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I am fitting both an arima model (with xreg variables) and a gls model to my data in R software. They both have the same ARMA structure and variables. The ARIMA model fits to the data better. Does anyone know what the difference between these two are? I have seen that the equation for an ARIMA model in R with xreg is a linear regression with ARMA errors. Is that the same as a linear regression with ARMA error correlation (as used by the GLS)?

Thanks!

EDIT: The following code was used to create the GLS and ARIMA models:

arima3a <- arima(train.all$sv,xreg = train.all[,c(5,6)],order=c(2,0,1))

gls3 <- gls(sv~sin+cos,data=train.all,correlation = corARMA(p=2,q=1))

Note: the sin and cos variables are equivalent to the variables 5 and 6 in the train.all matrix.

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  • $\begingroup$ I'm a bit unclear on just how you fit a regression with ARIMA errors using gls() (I assume you are using R, right?). Are you modeling the error correlation using corARMA? That would of course be something very different than regression with ARIMA errors, or ARIMAX (which are different things). Could you please edit your question to include your actual code, edited for brevity? $\endgroup$ – Stephan Kolassa Jul 9 '15 at 6:32
  • $\begingroup$ Hello, thank-you for your response! I edited my entry, and I hope that helps (my apologies for not being more clear). I think you already pointed out in your response where I went wrong. If I understand you correctly, are you saying that a GLS allows for correlated error whereas the ARIMA with exogenous variables directly models the errors using an ARIMA equation? $\endgroup$ – Hannah Jul 9 '15 at 15:50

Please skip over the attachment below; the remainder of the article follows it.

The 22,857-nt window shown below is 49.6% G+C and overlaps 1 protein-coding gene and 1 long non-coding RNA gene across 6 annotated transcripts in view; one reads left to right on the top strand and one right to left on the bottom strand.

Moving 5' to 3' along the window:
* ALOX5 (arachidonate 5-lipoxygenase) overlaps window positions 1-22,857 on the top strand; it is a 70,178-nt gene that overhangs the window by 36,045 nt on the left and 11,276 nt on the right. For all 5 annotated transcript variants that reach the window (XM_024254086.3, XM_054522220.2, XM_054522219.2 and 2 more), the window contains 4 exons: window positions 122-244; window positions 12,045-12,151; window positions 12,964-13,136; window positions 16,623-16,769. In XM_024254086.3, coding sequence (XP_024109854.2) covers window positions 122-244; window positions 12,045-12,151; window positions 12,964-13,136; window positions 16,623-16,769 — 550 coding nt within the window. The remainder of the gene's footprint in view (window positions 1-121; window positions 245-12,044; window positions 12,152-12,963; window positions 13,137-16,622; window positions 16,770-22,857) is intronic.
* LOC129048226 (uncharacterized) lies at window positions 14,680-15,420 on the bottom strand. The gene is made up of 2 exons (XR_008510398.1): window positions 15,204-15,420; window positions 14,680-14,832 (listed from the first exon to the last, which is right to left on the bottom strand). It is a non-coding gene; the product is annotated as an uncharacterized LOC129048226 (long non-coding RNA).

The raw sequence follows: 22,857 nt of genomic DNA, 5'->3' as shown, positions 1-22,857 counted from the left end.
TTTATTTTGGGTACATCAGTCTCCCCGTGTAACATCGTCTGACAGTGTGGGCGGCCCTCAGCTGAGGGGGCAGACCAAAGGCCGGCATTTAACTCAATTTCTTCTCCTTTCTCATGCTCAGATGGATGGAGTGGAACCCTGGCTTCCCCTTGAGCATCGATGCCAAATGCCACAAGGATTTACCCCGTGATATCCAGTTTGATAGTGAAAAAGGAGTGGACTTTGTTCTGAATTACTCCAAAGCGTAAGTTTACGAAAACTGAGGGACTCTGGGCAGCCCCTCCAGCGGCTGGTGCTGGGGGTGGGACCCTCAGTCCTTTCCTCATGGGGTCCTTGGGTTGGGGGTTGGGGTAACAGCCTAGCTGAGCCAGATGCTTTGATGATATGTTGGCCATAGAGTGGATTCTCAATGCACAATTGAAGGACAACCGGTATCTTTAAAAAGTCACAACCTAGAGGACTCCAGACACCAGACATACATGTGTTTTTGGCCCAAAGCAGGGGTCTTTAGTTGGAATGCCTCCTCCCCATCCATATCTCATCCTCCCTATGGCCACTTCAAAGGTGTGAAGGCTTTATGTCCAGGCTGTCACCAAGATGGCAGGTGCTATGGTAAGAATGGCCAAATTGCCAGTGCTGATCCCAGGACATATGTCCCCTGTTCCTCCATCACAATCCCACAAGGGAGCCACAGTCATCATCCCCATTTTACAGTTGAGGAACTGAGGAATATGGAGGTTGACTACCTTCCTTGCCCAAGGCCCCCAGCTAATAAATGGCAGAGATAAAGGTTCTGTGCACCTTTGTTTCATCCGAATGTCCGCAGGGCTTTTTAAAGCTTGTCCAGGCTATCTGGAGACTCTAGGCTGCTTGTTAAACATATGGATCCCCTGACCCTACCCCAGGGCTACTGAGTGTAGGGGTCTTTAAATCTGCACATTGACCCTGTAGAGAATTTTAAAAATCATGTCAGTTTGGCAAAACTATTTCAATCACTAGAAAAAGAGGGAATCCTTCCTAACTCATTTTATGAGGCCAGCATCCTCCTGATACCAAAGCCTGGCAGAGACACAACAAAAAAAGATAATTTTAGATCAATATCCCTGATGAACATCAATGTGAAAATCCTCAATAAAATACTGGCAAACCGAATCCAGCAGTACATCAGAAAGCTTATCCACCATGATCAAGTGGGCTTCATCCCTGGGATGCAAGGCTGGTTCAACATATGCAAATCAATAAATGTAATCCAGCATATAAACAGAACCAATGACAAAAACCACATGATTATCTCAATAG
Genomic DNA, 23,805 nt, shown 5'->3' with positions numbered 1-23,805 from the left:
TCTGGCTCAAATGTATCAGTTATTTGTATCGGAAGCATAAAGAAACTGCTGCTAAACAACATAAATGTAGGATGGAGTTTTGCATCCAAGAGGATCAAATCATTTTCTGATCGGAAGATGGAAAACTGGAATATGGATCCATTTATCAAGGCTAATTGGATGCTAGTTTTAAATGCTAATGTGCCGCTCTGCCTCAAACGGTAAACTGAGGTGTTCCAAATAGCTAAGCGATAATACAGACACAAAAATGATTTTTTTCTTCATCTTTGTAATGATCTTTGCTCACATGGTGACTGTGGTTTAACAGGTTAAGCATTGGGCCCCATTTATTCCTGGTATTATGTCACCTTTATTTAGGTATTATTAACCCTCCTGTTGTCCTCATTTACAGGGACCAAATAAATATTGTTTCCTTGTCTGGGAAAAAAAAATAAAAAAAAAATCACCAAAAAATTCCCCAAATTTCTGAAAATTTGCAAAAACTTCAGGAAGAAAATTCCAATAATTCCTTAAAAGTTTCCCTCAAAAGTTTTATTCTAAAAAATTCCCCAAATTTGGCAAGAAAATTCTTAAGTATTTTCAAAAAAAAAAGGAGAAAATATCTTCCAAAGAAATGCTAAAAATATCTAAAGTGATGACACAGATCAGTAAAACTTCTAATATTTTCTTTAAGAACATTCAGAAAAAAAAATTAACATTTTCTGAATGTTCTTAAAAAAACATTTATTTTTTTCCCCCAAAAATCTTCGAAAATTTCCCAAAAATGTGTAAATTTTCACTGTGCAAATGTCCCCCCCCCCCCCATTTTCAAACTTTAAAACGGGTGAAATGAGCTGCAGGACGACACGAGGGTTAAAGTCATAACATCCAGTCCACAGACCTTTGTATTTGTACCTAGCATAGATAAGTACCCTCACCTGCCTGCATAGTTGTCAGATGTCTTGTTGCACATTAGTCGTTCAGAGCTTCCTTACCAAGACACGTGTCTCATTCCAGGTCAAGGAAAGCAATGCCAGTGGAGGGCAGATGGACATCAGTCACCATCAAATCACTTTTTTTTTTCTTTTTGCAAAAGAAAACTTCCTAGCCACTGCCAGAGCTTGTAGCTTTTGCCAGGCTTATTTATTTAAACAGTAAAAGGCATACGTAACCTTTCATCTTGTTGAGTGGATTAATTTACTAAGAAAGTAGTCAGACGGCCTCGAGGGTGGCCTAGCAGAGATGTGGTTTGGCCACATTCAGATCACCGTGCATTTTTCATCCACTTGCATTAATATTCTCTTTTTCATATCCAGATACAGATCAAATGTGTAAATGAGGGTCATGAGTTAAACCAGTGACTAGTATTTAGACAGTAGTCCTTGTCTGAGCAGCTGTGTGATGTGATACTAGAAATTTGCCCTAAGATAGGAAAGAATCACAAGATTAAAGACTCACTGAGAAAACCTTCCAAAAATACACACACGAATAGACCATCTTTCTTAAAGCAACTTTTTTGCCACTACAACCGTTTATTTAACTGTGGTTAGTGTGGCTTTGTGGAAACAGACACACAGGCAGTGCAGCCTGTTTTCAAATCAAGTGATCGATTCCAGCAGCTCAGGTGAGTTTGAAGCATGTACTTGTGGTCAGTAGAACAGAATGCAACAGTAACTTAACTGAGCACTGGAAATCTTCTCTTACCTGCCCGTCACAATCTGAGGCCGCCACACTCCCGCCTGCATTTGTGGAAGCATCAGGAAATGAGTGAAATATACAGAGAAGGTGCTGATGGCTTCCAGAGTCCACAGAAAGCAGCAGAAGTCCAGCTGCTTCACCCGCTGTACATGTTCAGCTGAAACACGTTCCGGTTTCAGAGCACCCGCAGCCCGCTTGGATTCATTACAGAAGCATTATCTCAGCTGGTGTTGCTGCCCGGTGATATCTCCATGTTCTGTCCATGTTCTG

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The two models model somewhat different things.

  • arima(... , xreg = ...) calculates a regression on xreg, modeling its errors as an ARIMA process. Note that this is not the same as an ARIMAX model, and that this also applies to Arima() and auto.arima().
  • gls(..., correlation=corARMA(p,q)) calculates a generalized linear model, where the correlation structure of your errors follows an ARMA(p,q) process.

The ideas are of course similar, but the actual models are somewhat different. I find the arima() model easier to understand. It would be interesting to compare the coefficients on both the fixed regressors and the ARIMA models for the errors resp. their correlation.

Given that both models have the same complexity (as in number of parameters, as long as ARMA orders are the same), I'd go with the better fitting one. (But remember that you can't compare AICs calculated by functions in different packages, as AIC is only defined up to a constant, which can definitely differ between packages.)

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  • $\begingroup$ Okay great, that really helped clear things up for me. Thank-you! $\endgroup$ – Hannah Jul 9 '15 at 16:12
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Not 100% sure, but my understanding is that the difference could be the way the two models are estimated. That is;

I think that ARIMA (assuming you are using R) simultaneously estimates the ARIMA parameters and the xreg parameters, whilst alternatively the gls model will fit the ARMA parameters to the residuals after the regression.

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